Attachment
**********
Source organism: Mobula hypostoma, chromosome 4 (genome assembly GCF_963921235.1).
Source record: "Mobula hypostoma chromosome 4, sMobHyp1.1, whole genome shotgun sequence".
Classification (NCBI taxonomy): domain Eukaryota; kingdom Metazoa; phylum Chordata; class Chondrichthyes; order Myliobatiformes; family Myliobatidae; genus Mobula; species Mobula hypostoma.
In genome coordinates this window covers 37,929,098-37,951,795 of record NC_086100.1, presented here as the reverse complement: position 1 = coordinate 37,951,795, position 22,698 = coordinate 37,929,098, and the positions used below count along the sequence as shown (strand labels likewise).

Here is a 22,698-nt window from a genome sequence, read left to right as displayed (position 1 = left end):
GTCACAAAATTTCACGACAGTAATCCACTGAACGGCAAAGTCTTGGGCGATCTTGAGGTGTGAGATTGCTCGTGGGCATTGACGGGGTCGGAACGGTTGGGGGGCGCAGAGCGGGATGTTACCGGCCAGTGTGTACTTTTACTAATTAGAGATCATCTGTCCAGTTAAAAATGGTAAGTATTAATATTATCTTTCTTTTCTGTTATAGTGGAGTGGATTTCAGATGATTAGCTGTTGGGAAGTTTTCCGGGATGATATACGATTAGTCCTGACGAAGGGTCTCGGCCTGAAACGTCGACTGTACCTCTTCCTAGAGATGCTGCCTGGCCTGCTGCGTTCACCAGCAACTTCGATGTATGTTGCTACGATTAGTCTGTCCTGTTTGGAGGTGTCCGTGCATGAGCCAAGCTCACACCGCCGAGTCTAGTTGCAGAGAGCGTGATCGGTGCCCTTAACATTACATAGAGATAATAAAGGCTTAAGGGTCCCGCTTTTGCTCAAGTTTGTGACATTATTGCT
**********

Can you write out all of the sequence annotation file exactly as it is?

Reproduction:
Source organism: Mobula hypostoma, chromosome 4 (genome assembly GCF_963921235.1).
Source record: "Mobula hypostoma chromosome 4, sMobHyp1.1, whole genome shotgun sequence".
Classification (NCBI taxonomy): domain Eukaryota; kingdom Metazoa; phylum Chordata; class Chondrichthyes; order Myliobatiformes; family Myliobatidae; genus Mobula; species Mobula hypostoma.
In genome coordinates this window covers 37,929,098-37,951,795 of record NC_086100.1, presented here as the reverse complement: position 1 = coordinate 37,951,795, position 22,698 = coordinate 37,929,098, and the positions used below count along the sequence as shown (strand labels likewise).

Here is a 22,698-nt window from a genome sequence, read left to right as displayed (position 1 = left end):
GTCACAAAATTTCACGACAGTAATCCACTGAACGGCAAAGTCTTGGGCGATCTTGAGGTGTGAGATTGCTCGTGGGCATTGACGGGGTCGGAACGGTTGGGGGGCGCAGAGCGGGATGTTACCGGCCAGTGTGTACTTTTACTAATTAGAGATCATCTGTCCAGTTAAAAATGGTAAGTATTAATATTATCTTTCTTTTCTGTTATAGTGGAGTGGATTTCAGATGATTAGCTGTTGGGAAGTTTTCCGGGATGATATACGATTAGTCCTGACGAAGGGTCTCGGCCTGAAACGTCGACTGTACCTCTTCCTAGAGATGCTGCCTGGCCTGCTGCGTTCACCAGCAACTTCGATGTATGTTGCTACGATTAGTCTGTCCTGTTTGGAGGTGTCCGTGCATGAGCCAAGCTCACACCGCCGAGTCTAGTTGCAGAGAGCGTGATCGGTGCCCTTAACATTACATAGAGATAATAAAGGCTTAAGGGTCCCGCTTTTGCTCAAGTTTGTGACATTATTGCT